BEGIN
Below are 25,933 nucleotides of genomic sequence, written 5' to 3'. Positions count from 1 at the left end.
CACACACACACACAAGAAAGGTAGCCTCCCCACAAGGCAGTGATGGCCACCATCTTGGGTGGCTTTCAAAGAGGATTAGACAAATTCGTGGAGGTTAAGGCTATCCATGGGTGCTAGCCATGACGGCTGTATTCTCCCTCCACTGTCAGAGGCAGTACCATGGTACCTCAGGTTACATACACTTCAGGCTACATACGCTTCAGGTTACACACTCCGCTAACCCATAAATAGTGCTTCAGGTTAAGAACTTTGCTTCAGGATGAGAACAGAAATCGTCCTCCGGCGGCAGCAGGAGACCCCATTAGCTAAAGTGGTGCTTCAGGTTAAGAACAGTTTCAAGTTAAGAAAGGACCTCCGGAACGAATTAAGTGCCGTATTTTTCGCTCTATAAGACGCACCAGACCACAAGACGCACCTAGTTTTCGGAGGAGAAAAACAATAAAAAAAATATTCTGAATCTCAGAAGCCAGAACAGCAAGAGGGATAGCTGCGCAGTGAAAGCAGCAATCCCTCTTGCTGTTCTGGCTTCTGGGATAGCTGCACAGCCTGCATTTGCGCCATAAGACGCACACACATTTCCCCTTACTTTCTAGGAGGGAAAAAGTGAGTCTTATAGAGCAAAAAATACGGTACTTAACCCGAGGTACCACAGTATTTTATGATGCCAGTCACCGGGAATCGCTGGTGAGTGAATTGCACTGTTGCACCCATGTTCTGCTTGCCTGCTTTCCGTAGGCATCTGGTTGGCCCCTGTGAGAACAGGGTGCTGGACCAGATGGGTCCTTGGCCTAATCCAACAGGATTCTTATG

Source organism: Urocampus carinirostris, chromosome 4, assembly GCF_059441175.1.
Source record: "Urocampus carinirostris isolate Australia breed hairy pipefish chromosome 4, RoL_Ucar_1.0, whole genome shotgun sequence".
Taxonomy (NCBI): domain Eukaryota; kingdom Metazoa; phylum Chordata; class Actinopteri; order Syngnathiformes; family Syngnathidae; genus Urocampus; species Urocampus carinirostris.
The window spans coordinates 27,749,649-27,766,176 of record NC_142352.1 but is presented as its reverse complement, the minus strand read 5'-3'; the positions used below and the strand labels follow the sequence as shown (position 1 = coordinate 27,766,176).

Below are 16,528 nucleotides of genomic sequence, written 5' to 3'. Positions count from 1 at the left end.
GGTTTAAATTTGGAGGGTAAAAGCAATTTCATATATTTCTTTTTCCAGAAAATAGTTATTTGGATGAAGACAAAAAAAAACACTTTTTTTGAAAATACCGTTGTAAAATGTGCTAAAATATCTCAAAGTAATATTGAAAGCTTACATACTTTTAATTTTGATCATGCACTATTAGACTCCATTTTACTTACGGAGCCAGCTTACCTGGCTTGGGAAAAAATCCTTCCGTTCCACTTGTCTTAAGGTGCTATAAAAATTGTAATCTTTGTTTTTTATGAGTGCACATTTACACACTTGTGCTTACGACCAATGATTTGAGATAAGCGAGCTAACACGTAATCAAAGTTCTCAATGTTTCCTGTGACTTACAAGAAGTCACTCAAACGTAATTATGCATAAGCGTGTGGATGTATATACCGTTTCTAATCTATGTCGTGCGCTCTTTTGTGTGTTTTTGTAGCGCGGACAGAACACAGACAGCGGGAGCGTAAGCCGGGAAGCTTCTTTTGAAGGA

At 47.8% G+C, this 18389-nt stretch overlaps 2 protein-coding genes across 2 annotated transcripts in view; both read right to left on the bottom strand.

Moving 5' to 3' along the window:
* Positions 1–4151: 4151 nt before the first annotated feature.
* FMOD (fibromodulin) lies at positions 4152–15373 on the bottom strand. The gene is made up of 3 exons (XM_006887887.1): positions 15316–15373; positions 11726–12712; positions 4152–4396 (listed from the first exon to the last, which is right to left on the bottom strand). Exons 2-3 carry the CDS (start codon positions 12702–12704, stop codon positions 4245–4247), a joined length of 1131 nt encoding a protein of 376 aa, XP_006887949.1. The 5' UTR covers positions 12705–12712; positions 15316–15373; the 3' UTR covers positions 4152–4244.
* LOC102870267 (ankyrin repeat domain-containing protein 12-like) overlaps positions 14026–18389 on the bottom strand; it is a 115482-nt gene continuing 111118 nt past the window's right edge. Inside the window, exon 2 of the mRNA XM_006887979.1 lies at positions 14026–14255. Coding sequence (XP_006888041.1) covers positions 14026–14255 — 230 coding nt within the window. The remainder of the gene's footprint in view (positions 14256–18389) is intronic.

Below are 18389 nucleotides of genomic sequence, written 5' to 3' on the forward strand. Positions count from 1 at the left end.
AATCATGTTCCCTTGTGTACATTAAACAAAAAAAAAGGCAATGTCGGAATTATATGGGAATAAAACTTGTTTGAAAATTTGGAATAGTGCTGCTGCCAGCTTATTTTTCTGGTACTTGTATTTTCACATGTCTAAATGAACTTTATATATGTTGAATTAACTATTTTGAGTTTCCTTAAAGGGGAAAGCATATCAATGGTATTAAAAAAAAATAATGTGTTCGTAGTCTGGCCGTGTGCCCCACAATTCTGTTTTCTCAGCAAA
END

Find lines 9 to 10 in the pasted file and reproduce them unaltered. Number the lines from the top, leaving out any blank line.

At 47.8% G+C, this 18389-nt stretch overlaps 2 protein-coding genes across 2 annotated transcripts in view; both read right to left on the bottom strand.

Moving 5' to 3' along the window: